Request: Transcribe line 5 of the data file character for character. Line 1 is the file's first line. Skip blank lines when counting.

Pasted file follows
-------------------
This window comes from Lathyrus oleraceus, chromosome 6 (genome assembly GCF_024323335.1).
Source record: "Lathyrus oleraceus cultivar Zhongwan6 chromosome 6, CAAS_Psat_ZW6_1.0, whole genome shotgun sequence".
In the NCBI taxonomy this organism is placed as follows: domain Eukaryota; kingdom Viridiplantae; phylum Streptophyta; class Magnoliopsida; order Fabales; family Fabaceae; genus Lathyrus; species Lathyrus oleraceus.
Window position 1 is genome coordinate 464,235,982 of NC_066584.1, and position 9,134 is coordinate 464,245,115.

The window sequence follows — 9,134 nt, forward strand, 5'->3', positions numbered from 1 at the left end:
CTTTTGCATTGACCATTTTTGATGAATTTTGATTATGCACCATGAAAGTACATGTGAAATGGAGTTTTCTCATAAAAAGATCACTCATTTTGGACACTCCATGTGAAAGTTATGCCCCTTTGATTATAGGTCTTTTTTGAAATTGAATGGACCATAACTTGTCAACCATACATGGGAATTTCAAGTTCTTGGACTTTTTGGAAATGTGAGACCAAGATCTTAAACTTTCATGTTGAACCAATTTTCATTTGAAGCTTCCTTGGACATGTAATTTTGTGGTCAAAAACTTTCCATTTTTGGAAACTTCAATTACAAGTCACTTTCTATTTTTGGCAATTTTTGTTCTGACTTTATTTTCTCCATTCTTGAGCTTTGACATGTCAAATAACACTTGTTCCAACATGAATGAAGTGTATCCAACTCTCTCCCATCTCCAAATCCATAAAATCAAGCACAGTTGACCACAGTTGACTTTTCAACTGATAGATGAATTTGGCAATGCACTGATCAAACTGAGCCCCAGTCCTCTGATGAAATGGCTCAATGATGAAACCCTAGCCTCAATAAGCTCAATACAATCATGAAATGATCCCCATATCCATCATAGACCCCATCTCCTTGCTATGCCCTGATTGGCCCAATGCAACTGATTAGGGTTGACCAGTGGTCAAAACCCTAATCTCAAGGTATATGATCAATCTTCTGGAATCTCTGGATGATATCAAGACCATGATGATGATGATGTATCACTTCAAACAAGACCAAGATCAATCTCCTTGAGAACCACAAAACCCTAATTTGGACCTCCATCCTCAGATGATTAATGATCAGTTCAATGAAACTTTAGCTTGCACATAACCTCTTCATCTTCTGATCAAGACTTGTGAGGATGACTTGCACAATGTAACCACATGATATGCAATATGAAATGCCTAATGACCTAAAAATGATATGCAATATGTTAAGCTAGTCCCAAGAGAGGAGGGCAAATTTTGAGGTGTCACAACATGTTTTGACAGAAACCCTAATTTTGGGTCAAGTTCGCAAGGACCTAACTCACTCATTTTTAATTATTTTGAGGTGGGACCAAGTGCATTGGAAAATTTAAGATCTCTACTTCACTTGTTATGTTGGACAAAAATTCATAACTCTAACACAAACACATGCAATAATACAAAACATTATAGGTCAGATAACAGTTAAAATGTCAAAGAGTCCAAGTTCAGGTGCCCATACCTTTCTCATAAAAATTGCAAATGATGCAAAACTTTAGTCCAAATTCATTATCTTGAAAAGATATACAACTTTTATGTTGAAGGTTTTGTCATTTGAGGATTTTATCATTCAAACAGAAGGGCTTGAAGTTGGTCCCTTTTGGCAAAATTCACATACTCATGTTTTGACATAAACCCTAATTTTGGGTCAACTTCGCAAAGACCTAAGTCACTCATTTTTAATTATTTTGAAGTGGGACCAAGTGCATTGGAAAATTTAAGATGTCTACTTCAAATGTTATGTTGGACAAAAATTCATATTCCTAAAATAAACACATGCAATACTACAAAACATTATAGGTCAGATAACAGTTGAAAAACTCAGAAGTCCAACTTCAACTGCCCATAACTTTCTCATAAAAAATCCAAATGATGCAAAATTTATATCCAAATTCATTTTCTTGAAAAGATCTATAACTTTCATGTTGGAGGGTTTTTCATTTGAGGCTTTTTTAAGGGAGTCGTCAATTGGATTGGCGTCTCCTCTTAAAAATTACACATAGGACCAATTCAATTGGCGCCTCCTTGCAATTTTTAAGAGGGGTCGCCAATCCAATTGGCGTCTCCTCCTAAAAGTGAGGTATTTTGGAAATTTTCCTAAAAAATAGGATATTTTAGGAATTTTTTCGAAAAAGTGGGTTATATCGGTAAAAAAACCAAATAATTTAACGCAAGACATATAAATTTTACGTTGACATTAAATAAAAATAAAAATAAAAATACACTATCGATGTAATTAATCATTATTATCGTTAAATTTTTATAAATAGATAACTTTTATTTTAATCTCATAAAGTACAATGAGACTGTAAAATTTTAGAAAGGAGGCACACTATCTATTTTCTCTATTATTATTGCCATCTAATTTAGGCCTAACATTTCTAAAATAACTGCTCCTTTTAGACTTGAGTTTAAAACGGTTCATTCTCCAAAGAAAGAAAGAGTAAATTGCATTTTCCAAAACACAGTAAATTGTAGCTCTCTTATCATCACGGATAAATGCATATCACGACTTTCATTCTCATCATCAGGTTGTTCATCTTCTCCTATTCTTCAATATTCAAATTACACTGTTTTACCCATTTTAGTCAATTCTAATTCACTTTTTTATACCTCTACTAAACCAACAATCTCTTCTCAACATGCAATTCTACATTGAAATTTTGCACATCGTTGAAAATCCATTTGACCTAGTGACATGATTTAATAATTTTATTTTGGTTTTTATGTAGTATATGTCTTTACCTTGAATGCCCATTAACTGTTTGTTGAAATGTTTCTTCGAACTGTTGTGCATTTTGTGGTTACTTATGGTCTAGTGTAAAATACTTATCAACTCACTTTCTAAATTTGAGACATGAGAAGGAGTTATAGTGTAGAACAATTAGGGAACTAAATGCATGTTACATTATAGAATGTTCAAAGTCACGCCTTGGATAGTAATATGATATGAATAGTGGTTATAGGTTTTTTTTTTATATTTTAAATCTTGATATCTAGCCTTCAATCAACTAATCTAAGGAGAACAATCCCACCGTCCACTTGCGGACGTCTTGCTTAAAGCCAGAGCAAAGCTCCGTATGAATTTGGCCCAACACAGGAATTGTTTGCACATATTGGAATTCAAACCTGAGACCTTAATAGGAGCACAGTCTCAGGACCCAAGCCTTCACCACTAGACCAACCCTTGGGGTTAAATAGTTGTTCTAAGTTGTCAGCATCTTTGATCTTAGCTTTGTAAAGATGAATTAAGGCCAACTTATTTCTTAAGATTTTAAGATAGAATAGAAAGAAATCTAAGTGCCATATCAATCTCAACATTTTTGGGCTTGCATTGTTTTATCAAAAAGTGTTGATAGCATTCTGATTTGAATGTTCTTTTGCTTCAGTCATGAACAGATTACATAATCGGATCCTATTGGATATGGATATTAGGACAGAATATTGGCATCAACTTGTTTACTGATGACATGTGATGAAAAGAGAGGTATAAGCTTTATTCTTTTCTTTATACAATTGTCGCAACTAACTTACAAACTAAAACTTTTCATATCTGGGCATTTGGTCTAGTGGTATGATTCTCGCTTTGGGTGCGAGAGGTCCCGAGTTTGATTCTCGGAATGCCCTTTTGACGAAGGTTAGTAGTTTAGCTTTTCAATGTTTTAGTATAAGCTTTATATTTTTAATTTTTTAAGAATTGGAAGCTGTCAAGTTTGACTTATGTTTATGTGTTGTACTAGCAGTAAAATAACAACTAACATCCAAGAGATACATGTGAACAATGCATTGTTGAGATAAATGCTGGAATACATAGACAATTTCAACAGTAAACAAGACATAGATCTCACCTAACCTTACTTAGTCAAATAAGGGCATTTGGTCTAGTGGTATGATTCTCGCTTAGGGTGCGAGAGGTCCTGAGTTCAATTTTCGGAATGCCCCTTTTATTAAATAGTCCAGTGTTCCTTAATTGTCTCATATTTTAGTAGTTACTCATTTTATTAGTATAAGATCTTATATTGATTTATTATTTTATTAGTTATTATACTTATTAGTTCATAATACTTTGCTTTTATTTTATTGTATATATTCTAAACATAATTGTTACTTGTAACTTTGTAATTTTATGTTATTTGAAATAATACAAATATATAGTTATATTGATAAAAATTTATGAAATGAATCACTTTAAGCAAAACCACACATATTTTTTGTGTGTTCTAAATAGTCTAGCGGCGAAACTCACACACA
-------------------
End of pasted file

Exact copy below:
The window sequence follows — 9,134 nt, forward strand, 5'->3', positions numbered from 1 at the left end: